Public access to rivers, lakes, and streams seems like a good idea in the abstract. Why not allow access to anyone who wants to enjoy the recreational opportunities associated with water? Or to state it differently, why allow private landowners to exclude the public from waters that happen to flow across private lands? A recent decision of the Montana Supreme Court is a perfect example of why environmentalists and conservationists should reconsider their usual support for public access without regard to ownership of the underlying land.
In a Nutshell
Last November in Bitterroot River Protective Association v. Bitterroot Conservation District (2008), the Montana Supreme Court settled a long-running dispute over public access to the Mitchell Slough, a body of water near the Bitterroot River in western Montana. The facts and law were complicated, but in a nutshell there were two questions: 1) Is Mitchell Slough a “natural, perennial-flowing stream” under the Natural Streambed and Land Preservation Act of 1975? 2) Is Mitchell Slough a “natural water body” under the Stream Access Law of 1985? If the answer to the first question is yes, the defendant conservation district must approve any physical alteration or modification of the waters in the Mitchell consistent with the requirements of the 1975 Act. If the answer to the second question is yes, then there is a right of public access to the waters of the Mitchell under the 1985 Act.
As is often the case with seemingly similar terms in different laws, the Supreme Court stated that a “natural water body” is not necessarily the same thing as a “natural, perennial-flowing stream.” The Court concluded that the Mitchell Slough is both, so both laws apply. Therefore the public does have a right of access to the waters of the Mitchell, although not across the private lands through which the entire slough flows. Access must be gained from the Bitterroot River, which both feeds and drains the slough.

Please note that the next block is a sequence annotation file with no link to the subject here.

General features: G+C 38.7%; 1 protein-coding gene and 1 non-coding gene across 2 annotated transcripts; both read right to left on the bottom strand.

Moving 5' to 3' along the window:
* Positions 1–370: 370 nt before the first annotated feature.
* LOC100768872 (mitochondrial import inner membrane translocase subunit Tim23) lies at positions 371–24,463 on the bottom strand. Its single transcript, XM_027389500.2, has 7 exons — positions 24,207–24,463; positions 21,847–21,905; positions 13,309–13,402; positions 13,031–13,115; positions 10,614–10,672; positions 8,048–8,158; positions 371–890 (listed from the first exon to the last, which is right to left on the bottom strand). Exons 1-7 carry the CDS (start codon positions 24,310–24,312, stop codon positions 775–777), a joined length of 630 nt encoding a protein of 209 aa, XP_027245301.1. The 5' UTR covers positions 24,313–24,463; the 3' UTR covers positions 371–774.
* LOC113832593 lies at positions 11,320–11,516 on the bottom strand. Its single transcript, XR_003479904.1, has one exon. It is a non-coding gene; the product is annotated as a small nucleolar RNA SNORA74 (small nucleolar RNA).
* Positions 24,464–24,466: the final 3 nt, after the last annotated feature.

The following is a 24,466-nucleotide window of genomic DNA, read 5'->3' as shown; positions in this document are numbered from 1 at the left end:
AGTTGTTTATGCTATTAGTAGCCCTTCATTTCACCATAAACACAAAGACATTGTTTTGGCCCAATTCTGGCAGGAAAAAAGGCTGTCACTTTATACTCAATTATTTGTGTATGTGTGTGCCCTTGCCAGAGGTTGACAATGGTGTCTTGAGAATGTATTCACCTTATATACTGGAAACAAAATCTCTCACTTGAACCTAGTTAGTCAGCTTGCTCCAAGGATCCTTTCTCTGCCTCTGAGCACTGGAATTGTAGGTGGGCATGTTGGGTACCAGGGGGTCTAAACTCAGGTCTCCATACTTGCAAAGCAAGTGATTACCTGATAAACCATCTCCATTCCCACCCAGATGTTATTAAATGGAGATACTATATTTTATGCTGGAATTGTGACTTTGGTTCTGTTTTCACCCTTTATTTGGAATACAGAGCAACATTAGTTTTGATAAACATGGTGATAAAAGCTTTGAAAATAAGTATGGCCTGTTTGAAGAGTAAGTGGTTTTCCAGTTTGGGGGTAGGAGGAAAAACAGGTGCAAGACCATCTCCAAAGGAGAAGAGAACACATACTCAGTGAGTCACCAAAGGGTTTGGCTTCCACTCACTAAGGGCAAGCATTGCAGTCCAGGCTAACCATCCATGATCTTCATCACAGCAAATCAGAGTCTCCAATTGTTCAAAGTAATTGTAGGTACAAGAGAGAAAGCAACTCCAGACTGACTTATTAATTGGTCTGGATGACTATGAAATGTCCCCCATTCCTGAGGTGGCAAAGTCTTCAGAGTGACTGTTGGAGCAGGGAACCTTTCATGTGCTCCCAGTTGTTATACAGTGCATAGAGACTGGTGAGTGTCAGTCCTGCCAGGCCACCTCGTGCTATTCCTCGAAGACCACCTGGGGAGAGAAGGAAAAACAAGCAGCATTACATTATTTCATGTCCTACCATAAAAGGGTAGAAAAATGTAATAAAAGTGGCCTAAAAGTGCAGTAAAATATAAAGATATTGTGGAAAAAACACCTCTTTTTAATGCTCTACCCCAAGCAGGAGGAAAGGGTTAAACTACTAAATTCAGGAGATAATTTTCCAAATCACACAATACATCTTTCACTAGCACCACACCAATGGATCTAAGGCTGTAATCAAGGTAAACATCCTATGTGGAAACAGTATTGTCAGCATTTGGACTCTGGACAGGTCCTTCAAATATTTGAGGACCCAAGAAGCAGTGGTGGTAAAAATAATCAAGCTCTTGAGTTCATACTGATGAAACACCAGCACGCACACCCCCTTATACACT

It is not my purpose here to question the Court’s legal analysis. The most important legal mistakes were made more than two decades ago when the Court contrived from whole cloth an unprecedented interpretation of the public trust doctrine (the principle that certain resources are preserved for public use and that government is required to maintain such resources) in the case of Montana Coalition for Stream Access v. Curran (1984). In that case, the Court held that “under the public trust doctrine and the 1972 Montana Constitution, any surface waters that are capable of recreational use may be so used by the public without regard to streambed ownership or navigability for nonrecreational purposes.” The Stream Access Law at issue in the Mitchell case was the legislature’s attempt to cope with this expansion of the historic reach of the public trust doctrine.
Although the prospects for correcting the errors of the Curran decision grow dimmer with each passing year, the environmental and economic consequences of the decision are no less troubling today than they were a quarter century ago. The Mitchell case illustrates well the consequences of mandating public access to scarce natural resources.
Early maps showed a water channel roughly where the Mitchell Slough exists today. Although there are no records from the time of the original map indicating the volume of flow through the slough, it is evident from the many physical alterations to the channel and surrounding land that water flow was not sufficient to meet the demands of irrigators. A diversion dam and canal were built to bring water from the Bitterroot into the slough, and decades of human engineering have been necessary to maintain the flow of the Bitterroot. In the words of one rancher who testified in the case, the river “wants to go to the west, so we have to keep bringing it back.”
The Supreme Court concluded that evidence of this extensive human modification of the river and slough did not make the water bodies non-natural under the 1975 and 1985 laws. To find that it did, said the Court, would mean that scarcely a river in the state would be natural. If human modification of natural waterways means they are no longer natural, the two water statutes would have little effect.